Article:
Doing your job differently – A switch to agile is likely to lead to less project documentation and more change requests. (The two are not directly linked; we are not getting more change requests because things were not documented properly. Instead the user community is engaged throughout the lifecycle and given more opportunities to interact and think about the evolving system so higher percentage of changes are uncovered during development when the costs of change are much lower than after deployment.) Also agile change processes welcome late breaking changes while many traditional change management processes are really “change prevention” processes. However, some people will feel uncomfortable without the two inch thick binder of (out of date) requirements sat on their desk. Document centric people will be forced to communicate more with other project stakeholders and attend software demo’s to get the information they need, which for some people is uncomfortable.
Relating to one's superiors and/or staff members differently – The role of a project manager on an agile team is more a servant leadership role than command-and-control directing. Most good project managers already know that they are there to make the project team successful, they do not add a lot of business value to software products so they need to support the team. However for some project managers this downward serving model and increased levels of team planning and decision making can feel threatening. Make no mistake there is still lots to be done, just the role and relationship may be different than previously experienced. Likewise the team needs to be able to communicate bad news as well as good. Teams or cultures where giving your boss bad news is difficult struggle to adopt agile methods. Project managers or scrum masters can not remove impediments or help with resourcing problems if people are afraid to tell them what they are.
Mistake # 3: Not considering the full scope of changes required.
Mistake # 4: Not considering the social factor impacts of the change.
When to Change?
We need to consider the timing of the change. For the introduction of agile methods, it may well be appropriate:
When there are problems with current processes – if the current process consistently delivers late, or over budget, or poorly accepted software.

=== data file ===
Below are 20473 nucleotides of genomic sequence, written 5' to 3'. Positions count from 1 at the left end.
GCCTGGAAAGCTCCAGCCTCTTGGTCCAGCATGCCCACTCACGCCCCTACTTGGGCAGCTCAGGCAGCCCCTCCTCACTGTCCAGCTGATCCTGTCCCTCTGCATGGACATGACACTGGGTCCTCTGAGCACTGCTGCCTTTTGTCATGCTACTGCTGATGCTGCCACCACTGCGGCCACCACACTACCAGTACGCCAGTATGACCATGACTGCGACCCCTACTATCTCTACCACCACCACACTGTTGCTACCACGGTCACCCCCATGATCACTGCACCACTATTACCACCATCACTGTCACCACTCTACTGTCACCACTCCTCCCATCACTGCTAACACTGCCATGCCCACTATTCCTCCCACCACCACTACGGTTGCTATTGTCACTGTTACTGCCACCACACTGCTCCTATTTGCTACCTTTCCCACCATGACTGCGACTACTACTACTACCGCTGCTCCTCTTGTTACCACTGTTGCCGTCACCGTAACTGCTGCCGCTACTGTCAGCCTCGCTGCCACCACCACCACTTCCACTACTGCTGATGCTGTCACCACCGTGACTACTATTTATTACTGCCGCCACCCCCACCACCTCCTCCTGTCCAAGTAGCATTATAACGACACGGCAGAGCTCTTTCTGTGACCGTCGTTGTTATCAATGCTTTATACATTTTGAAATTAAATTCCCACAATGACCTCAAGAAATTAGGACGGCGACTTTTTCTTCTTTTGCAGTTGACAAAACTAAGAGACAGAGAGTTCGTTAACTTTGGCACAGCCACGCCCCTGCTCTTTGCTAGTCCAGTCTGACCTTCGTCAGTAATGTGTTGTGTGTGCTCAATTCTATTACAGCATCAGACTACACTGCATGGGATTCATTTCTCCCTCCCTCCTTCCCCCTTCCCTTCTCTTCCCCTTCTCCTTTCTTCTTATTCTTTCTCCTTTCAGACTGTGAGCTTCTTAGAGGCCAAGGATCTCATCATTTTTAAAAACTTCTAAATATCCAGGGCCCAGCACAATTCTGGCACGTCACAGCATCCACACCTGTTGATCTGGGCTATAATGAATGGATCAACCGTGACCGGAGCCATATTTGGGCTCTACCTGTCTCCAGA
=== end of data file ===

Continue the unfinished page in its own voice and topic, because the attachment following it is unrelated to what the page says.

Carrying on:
When new projects occur with high levels of requirements uncertainty – for instance a project with vague requirements “We need a customer self-service portal” that is likely to have a high rate of requirements evolution as the details become clear.
When new projects occur with high technical risk – for instance using new languages, unprecedented technology, untested interfaces. Whenever there is high technology risk, the iterative nature of agile projects is great for reducing risks early in the lifecycle.
Time critical projects – for instance if a product has to be ready for a November trade show. Timeboxed iterations and feature prioritization are effective ways of ensuring the best possible delivery for an immovable date.
We can also look to Barry Boehm and Richard Turner’s Agility Radar Diagram to help guide us.
If, when we assess our project factors we see that the project has characteristics close to the inside of the chart then an agile approach is suitable. If however it scores further out, around the plan-driven periphery then perhaps agile is not the best approach to use this time.
Mistake # 5: Assuming it is always best to use an agile approach.
Where to Change first?
Deciding on where to first introduce agile methods can be tricky. It needs to be a real project otherwise people will dismiss any success as trivial. “Well it was only a toy project; it would not work on a real world complex one”. Balance with this the need to see results quickly and roll out successful approaches to other projects, so they can get the benefits too. So do not choose a two year plus monster project if you want to use the results to win over other groups quickly.
IBM Rational had some nice recommendations on initial project selection for switching to RUP that I have found to be successful on agile projects also:
Real business need
• Not a toy project, but a real one people know needs to be done and is likely to be troubled by the same issues as other projects
• One that people will see and have to take notice of
• Easy to publicize the successes (just make sure it is a success!)
• Has a good business spokesperson to spread the word
3 - 6 month schedule
• This is big enough (just) to be deemed a real project, but short enough to quickly make use of the benefits
An effective model for rolling out agile methods is shown below:
With this approach we run an initial project that has a real business need and is highly visible for 3-6 months. During this time the team is training in agile methods and mentoring is provided. Then we review and document the project, publicizing its success and how happy the sponsor and users are. Then individuals from that initial project can go on to be mentors for subsequent projects, scaling out the knowledge through the organization.
Note I did not call the initial project a “Pilot” project, it was pointed out to me many years ago that using the term “pilot” indicates that something is a trial and may not continue. Obviously our initial project is a trial, but why sow the seeds of doubt deliberately. Call it an initial project with the assumption there will be follow-on projects and you will avoid this uncertainty risk. Little items like this can make big differences on project introduction initiatives.
Mistake # 6: Choosing and inappropriately sized project to rollout the new approach on.
Mistake # 7: Calling the initial project a “Pilot” project.
“It's easier to act your way into a new way of thinking than to think your way into a new way of acting.” --Millard Fuller
Check back soon for Part 2 when I will explain why change is difficult, why people naturally resist change, and when people do accept changes.